Countess Haig’s final home, Bangor
Land both sides of Belmont Road once formed the Glynn estate, where Dorothy Countess Haig spent her final days. Many people blamed her husband, Field Marshall Douglas Haig, for some of the First World War’s worst bloodbaths.
Walter Warwick Vivian bought the Gorphwysfa estate in 1902, when he retired as manager of the Dinorwig slate quarry. He renamed it Glynn after the family home in Cornwall where he grew up. His father was Lord Lieutenant of Cornwall and had married into the Panton family of Plas Gwyn, Pentraeth, in 1841.
In 1907 Walter was visited at Glynn by Constance, Duchess of Westminster. Both were fined £5 each (over £600 today) for dangerous driving during a trip to Barmouth. She denied driving at over 24mph through Dyffryn Ardudwy. She claimed the speed was no more than 12mph, she was only in second gear and her 60hp Mercedes threw up more dust than other cars, making it appear to be going faster than it was!
Vivian’s nieces, twin sisters Dorothy and Violet, were maids of honour to Queen Victoria and Queen Alexandra. In 1905 Dorothy married Major General Douglas Haig in the private chapel of Buckingham Palace – the first wedding there of any couple outside the royal family. King Edward VII and Queen Alexandra attended.
Douglas became Commander in Chief of the British Expeditionary Force in France and Flanders in 1915. After the war he was created Earl Haig. He died 1928. Opinion is divided over his wartime record, and he remains a controversial figure.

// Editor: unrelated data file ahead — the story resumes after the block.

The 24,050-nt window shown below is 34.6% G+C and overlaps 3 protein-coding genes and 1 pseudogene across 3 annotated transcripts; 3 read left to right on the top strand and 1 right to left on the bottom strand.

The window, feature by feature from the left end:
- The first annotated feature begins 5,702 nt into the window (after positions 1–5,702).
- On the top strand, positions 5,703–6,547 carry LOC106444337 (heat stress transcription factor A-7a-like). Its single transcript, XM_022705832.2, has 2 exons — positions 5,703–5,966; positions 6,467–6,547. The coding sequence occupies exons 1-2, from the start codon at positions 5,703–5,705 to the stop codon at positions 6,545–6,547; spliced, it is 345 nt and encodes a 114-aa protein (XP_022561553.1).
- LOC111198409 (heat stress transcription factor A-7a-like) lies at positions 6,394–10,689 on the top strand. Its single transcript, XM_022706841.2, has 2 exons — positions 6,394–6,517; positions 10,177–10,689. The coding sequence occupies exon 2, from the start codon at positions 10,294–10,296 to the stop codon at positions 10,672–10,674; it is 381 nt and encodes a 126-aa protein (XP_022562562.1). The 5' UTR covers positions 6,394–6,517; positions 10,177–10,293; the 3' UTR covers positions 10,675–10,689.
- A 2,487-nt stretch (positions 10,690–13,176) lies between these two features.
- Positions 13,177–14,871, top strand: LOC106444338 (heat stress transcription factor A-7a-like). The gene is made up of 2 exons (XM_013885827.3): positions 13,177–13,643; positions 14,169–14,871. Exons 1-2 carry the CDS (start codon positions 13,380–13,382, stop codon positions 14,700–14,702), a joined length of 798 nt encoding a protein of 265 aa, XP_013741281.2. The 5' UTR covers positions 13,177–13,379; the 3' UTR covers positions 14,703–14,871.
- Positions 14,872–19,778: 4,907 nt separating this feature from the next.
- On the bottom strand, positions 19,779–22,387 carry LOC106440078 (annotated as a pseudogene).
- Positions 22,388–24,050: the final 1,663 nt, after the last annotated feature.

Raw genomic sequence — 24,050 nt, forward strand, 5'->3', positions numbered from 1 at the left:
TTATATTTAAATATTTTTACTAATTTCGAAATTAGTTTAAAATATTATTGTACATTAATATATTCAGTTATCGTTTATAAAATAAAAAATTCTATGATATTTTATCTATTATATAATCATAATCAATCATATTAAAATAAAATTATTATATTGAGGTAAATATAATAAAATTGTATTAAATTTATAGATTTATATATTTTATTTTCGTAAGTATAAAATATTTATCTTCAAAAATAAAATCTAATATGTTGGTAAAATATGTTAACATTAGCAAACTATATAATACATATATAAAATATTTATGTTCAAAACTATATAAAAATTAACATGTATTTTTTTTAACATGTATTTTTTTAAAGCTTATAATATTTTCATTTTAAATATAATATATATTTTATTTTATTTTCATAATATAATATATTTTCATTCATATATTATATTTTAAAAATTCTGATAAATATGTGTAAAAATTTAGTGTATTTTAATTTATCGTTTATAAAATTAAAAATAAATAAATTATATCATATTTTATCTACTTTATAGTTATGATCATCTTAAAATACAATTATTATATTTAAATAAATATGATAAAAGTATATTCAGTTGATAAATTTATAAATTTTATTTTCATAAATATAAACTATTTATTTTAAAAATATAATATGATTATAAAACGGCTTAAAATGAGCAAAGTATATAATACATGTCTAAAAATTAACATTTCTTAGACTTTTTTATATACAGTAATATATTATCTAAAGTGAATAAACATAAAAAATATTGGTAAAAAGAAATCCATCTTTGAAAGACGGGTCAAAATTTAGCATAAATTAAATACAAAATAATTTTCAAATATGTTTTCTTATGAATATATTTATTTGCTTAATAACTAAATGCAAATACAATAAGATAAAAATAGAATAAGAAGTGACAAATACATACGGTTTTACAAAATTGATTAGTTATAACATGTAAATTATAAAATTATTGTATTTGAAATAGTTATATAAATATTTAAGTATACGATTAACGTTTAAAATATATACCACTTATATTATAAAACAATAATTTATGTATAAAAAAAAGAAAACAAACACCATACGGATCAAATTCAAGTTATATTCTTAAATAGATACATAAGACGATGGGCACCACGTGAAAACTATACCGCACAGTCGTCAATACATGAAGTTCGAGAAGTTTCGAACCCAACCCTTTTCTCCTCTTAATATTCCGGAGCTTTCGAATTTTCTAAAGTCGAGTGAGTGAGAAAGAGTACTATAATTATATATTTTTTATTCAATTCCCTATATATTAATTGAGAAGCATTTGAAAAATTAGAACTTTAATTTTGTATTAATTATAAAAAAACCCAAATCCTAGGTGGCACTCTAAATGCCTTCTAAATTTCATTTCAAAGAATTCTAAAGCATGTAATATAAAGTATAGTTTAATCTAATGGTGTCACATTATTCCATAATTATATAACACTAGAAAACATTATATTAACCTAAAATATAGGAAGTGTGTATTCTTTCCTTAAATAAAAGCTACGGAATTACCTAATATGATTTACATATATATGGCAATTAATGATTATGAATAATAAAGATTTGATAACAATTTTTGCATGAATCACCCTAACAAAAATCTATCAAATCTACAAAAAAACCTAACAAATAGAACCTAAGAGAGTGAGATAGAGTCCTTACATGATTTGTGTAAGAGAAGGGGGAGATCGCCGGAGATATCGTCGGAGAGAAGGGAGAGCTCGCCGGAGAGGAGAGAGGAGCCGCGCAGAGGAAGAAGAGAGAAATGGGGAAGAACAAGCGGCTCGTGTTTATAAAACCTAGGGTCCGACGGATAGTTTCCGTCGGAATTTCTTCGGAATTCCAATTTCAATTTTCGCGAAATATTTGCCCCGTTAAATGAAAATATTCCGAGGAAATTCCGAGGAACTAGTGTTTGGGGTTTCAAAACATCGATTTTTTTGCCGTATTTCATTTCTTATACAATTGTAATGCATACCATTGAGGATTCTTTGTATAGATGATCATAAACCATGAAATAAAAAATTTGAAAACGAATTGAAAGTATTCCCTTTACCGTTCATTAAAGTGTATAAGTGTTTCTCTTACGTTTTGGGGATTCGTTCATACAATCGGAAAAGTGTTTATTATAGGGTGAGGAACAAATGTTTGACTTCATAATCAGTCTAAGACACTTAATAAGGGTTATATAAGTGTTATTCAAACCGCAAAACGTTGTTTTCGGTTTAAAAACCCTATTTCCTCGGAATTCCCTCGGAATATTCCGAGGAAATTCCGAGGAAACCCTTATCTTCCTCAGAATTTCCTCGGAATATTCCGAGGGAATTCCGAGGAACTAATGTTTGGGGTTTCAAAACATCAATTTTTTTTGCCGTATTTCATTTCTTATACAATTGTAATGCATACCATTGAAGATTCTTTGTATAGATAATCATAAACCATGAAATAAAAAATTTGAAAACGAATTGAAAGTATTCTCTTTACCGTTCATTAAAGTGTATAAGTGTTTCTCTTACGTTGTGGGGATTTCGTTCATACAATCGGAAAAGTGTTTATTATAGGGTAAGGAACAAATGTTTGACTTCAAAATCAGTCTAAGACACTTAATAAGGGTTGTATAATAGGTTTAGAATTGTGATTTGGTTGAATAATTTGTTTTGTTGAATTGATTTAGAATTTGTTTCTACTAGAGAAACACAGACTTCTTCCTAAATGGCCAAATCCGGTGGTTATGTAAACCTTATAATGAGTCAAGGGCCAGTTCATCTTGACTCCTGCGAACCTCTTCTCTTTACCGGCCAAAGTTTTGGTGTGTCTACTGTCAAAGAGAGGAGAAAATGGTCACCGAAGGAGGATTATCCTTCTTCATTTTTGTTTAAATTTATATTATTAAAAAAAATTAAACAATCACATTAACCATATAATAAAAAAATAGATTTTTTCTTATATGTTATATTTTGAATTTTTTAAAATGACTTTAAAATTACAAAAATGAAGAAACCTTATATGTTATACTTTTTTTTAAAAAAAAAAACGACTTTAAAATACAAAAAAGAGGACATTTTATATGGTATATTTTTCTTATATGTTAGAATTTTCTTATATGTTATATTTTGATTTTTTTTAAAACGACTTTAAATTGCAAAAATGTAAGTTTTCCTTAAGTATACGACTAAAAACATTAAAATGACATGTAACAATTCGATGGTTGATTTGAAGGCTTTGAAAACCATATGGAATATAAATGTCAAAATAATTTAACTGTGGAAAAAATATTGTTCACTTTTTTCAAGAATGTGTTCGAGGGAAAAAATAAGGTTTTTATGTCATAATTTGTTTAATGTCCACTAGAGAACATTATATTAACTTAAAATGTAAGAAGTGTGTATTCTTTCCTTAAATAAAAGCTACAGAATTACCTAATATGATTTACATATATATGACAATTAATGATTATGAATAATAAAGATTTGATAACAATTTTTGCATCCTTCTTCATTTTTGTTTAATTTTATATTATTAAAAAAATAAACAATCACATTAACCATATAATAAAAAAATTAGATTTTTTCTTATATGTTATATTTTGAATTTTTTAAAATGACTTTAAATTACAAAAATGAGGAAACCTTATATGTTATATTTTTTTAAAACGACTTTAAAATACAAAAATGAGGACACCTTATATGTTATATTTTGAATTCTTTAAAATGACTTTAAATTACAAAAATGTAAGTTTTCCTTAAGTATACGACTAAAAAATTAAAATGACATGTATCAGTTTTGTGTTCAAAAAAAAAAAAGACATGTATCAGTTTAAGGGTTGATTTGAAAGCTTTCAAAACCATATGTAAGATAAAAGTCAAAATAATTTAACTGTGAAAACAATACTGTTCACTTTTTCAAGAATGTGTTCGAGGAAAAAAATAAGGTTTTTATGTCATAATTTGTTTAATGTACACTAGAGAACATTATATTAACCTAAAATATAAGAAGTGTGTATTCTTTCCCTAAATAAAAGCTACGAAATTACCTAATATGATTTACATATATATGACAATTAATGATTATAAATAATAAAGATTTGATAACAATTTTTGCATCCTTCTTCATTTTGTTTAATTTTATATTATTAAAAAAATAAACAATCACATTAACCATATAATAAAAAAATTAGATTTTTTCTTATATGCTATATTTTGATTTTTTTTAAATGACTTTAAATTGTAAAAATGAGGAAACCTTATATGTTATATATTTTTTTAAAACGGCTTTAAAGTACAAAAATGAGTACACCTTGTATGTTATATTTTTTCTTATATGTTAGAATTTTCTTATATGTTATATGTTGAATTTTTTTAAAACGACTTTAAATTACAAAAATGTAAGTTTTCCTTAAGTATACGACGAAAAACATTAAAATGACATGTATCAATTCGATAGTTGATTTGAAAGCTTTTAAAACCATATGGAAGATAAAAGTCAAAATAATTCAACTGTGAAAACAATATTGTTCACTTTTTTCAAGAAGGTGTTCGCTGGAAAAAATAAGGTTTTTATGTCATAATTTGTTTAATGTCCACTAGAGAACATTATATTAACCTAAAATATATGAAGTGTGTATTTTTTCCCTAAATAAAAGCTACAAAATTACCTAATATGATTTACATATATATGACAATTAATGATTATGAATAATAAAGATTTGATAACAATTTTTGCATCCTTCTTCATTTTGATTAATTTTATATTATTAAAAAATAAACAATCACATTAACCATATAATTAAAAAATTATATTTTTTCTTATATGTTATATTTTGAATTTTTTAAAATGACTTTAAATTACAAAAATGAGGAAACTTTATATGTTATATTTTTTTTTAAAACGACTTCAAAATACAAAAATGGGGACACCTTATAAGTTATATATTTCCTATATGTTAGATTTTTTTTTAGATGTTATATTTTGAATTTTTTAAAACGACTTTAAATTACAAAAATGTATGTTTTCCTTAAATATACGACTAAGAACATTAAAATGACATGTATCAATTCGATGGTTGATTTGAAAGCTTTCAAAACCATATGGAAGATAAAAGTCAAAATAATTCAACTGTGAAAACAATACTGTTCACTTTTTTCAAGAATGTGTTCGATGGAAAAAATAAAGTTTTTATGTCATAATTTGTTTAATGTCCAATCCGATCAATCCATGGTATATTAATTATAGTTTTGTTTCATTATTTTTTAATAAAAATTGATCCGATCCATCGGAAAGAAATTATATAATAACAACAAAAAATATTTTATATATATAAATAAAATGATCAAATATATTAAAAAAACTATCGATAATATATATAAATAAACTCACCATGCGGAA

Dorothy supported the British Legion, which her husband founded, and was “a fearless fighter in defence of her husband’s memory”. His statue in Whitehall was remodelled three times due to her criticisms, but she still declared the final version “monstrous”!
She condemned allegations about her husband in David Lloyd George’s 1935 memoir as “a dastardly attack”. Her own book about her husband, The Man I Knew, appeared in 1938.
Before the Second World War, Dorothy and her two nurses moved to Glynn to be with her uncle and sister. She died here on 17 October 1939, aged 60. Walter died here in September 1943, leaving most of his estate to Violet, owner of Cestyll, near Cemaes.
Shortly before the war, the Lodge at the entrance to the estate – facing the main road and Wales Coast Path – was home to head gardener Harold Horn, his family and three evacuee children: Mary K Murphy from Melksham, Wiltshire; and Lesley and Mary Parsons, possibly from London.
With thanks to Dr Hazel Pierce, of The History House
Postcode: LL57 2EZ View Location Map